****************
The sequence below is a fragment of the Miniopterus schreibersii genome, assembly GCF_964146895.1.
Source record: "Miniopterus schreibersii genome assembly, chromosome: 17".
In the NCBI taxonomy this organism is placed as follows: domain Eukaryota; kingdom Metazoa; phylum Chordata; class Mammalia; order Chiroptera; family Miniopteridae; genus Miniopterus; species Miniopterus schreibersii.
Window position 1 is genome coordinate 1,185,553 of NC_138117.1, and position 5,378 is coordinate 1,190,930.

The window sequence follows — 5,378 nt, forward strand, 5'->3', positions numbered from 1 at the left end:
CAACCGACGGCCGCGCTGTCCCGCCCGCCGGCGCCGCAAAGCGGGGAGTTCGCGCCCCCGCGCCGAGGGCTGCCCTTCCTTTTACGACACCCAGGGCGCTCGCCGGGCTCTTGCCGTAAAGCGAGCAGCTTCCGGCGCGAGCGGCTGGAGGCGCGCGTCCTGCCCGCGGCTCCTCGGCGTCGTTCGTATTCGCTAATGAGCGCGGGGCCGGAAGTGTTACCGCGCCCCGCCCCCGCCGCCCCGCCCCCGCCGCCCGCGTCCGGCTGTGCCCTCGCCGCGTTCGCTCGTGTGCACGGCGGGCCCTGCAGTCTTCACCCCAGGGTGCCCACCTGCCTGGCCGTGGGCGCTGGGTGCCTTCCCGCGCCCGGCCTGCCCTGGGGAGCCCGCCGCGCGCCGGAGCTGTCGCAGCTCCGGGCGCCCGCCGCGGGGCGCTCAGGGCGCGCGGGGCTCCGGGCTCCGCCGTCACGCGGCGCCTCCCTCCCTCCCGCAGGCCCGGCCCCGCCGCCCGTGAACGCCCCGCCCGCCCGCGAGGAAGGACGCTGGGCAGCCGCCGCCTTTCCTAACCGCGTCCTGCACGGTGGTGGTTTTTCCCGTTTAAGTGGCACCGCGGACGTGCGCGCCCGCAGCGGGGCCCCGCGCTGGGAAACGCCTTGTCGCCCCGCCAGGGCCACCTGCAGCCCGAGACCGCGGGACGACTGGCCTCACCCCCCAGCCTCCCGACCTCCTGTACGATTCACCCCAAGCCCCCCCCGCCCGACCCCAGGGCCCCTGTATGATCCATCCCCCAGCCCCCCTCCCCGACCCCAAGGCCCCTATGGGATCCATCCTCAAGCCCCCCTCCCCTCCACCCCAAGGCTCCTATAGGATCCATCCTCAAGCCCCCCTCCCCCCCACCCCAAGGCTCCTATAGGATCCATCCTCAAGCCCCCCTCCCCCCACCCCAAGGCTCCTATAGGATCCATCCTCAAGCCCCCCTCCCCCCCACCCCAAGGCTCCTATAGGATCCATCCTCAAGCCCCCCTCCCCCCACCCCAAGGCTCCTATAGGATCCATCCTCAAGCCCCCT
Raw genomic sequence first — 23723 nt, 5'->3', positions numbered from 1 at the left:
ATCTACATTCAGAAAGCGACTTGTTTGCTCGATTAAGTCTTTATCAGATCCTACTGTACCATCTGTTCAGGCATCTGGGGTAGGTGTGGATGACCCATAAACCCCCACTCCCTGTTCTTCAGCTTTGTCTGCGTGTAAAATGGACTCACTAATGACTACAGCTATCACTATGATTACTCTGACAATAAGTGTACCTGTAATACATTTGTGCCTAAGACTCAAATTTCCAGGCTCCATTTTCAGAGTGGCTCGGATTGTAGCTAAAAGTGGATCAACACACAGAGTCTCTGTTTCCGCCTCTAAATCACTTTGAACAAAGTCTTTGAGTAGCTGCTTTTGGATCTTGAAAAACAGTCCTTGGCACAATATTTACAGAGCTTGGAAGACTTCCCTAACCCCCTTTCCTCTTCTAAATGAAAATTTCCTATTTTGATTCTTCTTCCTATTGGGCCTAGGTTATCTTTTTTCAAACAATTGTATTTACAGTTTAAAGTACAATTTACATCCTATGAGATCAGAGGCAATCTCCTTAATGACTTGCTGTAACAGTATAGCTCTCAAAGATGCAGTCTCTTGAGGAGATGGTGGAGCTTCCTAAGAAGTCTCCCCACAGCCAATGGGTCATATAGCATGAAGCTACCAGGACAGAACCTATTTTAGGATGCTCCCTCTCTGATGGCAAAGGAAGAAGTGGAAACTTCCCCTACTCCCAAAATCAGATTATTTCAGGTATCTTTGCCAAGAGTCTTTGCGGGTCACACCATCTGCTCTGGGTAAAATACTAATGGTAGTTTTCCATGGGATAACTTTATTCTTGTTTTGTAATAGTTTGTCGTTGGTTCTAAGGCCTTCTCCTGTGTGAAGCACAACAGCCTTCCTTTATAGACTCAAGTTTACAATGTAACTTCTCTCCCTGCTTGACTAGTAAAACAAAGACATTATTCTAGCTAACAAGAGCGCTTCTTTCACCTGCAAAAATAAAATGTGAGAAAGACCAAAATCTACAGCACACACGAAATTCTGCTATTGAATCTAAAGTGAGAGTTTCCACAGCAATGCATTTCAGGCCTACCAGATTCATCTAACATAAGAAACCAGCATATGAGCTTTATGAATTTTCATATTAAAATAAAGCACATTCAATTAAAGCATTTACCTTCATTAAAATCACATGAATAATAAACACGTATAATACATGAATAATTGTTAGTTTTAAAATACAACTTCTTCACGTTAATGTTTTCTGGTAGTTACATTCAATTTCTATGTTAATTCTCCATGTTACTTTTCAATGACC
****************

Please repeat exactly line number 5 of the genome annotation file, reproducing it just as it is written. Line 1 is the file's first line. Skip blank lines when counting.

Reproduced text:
The window sequence follows — 5,378 nt, forward strand, 5'->3', positions numbered from 1 at the left end: